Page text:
Gender Across Languages

IMPACT: Studies in Language and Society

Book 9
John Benjamins Publishing
Free sample

This is the first of a three-volume comprehensive reference work on “Gender across Languages”, which provides systematic descriptions of various categories of gender (grammatical, lexical, referential, social) in 30 languages of diverse genetic, typological and socio-cultural backgrounds.
Among the issues discussed for each language are the following: What are the structural properties of the language that have an impact on the relations between language and gender? What are the consequences for areas such as agreement, pronominalisation and word-formation? How is specification of and abstraction from (referential) gender achieved in a language? Is empirical evidence available for the assumption that masculine/male expressions are interpreted as generics? Can tendencies of variation and change be observed, and have alternatives been proposed for a more equal linguistic treatment of women and men? This volume (and its follow-up volumes) will provide the much-needed basis for explicitly comparative analyses of gender across languages. All chapters are original contributions and follow a common general outline developed by the editors. The book contains rich bibliographical and indexical material. Languages of Volume 1: Arabic, Belizean Creole, Eastern Maroon Creole, English (American, New Zealand, Australian), Hebrew, Indonesian, Romanian, Russian, Turkish.
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Additional Information

Publisher
John Benjamins Publishing
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Published on
Oct 9, 2001
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Pages
329
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ISBN
9789027298270
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Language
English
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Genres
Language Arts & Disciplines / Linguistics / General
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This content is DRM protected.
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This volume is about various aspects of the theory and application of language contact and language conflict phenomena seen from an interdisciplinary perspective. The focus is on the linguistic, social, psychological, and educational issues (conditions, constraints, and consequences) involved in the status and use of languages in multilingual settings.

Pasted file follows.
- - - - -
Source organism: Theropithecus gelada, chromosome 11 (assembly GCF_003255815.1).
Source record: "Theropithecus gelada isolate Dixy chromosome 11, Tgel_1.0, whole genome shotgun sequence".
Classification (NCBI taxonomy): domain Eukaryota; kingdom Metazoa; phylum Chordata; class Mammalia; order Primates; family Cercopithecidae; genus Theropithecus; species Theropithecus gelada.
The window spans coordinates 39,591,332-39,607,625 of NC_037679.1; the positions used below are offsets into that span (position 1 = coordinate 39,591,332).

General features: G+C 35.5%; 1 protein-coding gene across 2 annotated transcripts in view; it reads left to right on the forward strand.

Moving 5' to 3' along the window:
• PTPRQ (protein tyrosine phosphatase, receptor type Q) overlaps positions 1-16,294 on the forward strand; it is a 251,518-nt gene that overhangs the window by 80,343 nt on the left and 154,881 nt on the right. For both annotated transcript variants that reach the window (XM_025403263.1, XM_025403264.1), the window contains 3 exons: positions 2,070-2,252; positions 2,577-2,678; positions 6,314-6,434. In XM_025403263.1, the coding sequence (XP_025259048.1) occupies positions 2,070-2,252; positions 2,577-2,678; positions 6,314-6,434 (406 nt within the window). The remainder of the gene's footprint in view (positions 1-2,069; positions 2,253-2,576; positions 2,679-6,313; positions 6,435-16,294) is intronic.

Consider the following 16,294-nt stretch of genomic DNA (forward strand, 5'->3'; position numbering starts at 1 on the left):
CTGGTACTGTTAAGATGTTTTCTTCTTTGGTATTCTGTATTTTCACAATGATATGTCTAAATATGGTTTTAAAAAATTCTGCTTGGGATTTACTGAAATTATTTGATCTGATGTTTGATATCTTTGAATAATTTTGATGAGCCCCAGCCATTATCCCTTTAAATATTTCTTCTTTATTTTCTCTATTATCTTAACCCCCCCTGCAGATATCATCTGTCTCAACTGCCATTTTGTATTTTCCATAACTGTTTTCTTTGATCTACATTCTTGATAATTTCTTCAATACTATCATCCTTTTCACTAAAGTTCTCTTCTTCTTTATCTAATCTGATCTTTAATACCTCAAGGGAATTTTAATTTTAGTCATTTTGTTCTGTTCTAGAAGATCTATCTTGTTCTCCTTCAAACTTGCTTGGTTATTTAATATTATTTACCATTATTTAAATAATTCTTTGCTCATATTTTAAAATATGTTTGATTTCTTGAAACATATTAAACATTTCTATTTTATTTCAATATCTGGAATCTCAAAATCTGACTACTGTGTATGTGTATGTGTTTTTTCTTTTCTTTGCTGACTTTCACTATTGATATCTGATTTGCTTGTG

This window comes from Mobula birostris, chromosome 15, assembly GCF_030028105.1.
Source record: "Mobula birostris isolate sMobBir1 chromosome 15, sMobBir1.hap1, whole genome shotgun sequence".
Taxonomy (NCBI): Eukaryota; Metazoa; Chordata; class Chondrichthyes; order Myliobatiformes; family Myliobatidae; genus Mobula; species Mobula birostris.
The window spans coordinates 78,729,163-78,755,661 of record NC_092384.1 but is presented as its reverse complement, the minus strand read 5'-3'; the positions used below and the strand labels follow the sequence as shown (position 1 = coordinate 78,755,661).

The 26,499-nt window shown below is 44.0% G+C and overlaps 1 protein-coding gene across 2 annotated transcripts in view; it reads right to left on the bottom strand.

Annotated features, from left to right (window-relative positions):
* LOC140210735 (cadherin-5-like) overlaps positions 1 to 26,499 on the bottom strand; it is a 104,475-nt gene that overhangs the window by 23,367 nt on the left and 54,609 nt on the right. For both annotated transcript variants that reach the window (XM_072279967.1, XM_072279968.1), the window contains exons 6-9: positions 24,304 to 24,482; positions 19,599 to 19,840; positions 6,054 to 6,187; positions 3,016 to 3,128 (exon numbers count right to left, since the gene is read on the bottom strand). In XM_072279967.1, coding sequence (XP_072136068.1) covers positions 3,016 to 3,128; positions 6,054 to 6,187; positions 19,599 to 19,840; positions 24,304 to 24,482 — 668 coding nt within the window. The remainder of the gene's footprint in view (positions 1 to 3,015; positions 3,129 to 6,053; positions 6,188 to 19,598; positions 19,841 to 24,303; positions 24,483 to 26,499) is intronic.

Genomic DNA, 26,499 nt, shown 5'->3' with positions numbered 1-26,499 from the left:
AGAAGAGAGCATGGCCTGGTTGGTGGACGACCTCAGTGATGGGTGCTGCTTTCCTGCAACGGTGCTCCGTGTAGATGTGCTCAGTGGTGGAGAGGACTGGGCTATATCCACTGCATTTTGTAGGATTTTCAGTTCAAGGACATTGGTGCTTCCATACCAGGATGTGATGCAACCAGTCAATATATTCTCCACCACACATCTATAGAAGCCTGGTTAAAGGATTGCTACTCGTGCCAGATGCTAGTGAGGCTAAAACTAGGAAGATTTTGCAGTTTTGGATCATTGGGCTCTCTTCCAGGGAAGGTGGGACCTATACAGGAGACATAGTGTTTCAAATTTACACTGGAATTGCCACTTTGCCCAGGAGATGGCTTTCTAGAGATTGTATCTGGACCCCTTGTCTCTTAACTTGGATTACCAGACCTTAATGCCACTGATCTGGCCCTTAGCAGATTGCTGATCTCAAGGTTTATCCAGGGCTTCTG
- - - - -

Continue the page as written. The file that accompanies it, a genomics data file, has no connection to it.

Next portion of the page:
The book is divided into four sections dealing with the following areas: Theoretical issues: This section addresses key issues such as the nature of the concepts of language maintenance, language loyalty and language identity, language shift, language loss and language death. It includes the search for models of the often contradictory theoretical issues involved in language contact.
Language policy and language planning: This section examines the various language policies carried out by official agencies and focuses on the two basic options available to a multilingual nation: assimilation or pluralism.
Attitudes towards languages: The section is geared towards research into determinants of language attitudes, the methods for the measurements of attitudes, as well as the relationship between language policy and attitude change.
Codeswitching and language choice: The linguistic, social, psychological, and anthropological implications of using two different codes will be examined from different perspectives. Relevant research topics include: the situational uses of code-switching, linguistic and social constraints on codeswitching, and code-switching vs. borrowing. A further research paradigm deals with the search for relativized constraints, resulting from the interaction of universal principles and aspects particular to each codeswitching situation.
The aim of this book is to provide the student of Japanese with a simple method for correlating the writing and the meaning of Japanese characters in such a way as to make them both easy to remember. It is intended not only for the beginner, but also for the more advanced student looking for some relief from the constant frustration of how to write the kanji and some way to systematize what he or she already knows. The author begins with writing because--contrary to first impressions--it is in fact the simpler of the two. He abandons the traditional method of ordering the kanji according to their frequency of use and organizes them according to their component parts or "primitive elements." Assigning each of these parts a distinct meaning with its own distinct image, the student is led to harness the powers of "imaginative memory" to learn the various combinations that result. In addition, each kanji is given its own key word to represent the meaning, or one of the principal meanings, of that character. These key words provide the setting for a particular kanji's "story," whose protagonists are the primitive elements. In this way, students are able to complete in a few short months a task that would otherwise take years. Armed with the same skills as Chinese or Korean students, who know the meaning and writing of the kanji but not their pronunciation in Japanese, they are now in a much better position to learn to read (which is treated in a separate volume). For further information and a sample of the contents, visit http: ///www.nanzan-u.ac.jp/SHUBUNKEN/publications/miscPublications/Remembering_the_Kanji_l.htm.
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